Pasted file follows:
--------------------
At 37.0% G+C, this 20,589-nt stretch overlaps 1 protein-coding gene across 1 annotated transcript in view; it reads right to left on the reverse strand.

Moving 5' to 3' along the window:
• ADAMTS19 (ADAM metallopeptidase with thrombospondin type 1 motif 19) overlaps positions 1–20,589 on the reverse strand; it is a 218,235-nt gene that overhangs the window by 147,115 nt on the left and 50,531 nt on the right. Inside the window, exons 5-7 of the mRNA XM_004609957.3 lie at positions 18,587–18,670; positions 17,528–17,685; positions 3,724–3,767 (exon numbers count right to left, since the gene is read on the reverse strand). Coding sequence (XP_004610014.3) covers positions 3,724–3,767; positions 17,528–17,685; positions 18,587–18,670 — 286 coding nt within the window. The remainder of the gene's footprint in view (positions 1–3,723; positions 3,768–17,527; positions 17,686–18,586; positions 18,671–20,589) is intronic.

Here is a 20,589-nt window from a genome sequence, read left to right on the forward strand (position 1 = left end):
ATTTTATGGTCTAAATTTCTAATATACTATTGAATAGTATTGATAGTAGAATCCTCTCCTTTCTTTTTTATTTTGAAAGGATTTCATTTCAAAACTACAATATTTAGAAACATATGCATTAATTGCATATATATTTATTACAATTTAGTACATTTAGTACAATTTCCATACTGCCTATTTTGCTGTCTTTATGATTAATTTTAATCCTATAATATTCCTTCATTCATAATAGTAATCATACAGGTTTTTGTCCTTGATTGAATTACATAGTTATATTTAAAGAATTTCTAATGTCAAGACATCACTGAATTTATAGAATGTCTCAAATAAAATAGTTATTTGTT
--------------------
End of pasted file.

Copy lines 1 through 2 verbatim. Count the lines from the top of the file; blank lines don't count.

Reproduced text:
At 37.0% G+C, this 20,589-nt stretch overlaps 1 protein-coding gene across 1 annotated transcript in view; it reads right to left on the reverse strand.

Moving 5' to 3' along the window: